Next, Judge Hall heard a factual basis for the guilty plea from DEA Task Force Officer Joel Danko. Id. at 16-21. TFO Danko testified Petitioner first came to the attention of law enforcement officers in April of 2014, when controlled purchases of methamphetamine from Petitioner led to the execution of a search warrant, discovery of a small amount of methamphetamine, and an opportunity for Petitioner to cooperate in a case against a source who had been supplying methamphetamine weekly to Petitioner. Id. at 17-18. However, after cooperating on that one case, Petitioner grew his distribution network to the point of obtaining between two to four kilograms of methamphetamine and marijuana at a time to supply up to seven people with drugs. Id. at 18-20.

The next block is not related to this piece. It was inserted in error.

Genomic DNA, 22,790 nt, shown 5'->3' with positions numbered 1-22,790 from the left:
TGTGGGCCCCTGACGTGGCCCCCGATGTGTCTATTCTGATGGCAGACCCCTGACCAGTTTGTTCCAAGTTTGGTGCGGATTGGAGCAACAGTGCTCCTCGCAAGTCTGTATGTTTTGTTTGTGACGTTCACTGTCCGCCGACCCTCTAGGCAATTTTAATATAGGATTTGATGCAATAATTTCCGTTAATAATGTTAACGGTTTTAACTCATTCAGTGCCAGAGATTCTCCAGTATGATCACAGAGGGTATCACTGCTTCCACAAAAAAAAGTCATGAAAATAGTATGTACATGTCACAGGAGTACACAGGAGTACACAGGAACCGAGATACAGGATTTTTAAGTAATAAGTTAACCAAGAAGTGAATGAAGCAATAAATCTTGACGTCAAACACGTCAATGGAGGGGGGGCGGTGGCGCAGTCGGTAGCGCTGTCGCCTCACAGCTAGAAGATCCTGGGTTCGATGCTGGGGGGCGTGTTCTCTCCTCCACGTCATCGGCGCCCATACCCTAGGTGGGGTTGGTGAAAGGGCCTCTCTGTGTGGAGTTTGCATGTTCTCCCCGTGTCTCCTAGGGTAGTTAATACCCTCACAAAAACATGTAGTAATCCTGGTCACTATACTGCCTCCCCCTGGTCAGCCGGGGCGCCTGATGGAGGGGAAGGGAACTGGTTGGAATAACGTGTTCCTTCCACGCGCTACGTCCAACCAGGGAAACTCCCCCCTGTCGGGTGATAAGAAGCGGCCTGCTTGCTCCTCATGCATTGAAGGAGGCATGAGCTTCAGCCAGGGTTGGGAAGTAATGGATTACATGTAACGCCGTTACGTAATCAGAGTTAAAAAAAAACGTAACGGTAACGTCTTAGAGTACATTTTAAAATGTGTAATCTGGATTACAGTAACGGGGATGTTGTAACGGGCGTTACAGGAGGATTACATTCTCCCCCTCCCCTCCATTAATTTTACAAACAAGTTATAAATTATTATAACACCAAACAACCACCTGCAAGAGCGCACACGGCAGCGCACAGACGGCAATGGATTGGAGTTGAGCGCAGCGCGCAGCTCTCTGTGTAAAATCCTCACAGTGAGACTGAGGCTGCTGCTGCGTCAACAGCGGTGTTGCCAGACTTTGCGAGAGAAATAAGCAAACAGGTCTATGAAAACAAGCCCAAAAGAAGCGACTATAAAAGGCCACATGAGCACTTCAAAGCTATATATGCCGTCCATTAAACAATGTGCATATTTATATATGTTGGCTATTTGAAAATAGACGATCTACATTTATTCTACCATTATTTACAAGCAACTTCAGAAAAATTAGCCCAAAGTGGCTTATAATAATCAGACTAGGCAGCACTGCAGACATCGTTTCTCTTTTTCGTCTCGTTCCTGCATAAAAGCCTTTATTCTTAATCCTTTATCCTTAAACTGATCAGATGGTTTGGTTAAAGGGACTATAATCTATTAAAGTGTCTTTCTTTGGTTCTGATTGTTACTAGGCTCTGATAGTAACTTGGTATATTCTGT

At the time of his arrest forming the basis for his federal indictment, Petitioner had a bag containing approximately one pound of crystal methamphetamine. Id. at 20. TFO Danko further testified Petitioner had been supplying Joseph Norman, Jonathan Ryder, Cecil Hill, Rachel Padgett and Dustin Hall with methamphetamine. Id. at 20-21. Petitioner stated to Judge Hall he had no disagreement with anything TFO Danko had recounted and admitted his participation in the conspiracy charged in Count One of the indictment. Id. at 21. Petitioner also told Judge Hall he was guilty of, and wanted to plead guilty to, the lesser included offense of Count One of the indictment. Id.

         Judge Hall then summarized the proceedings as follows: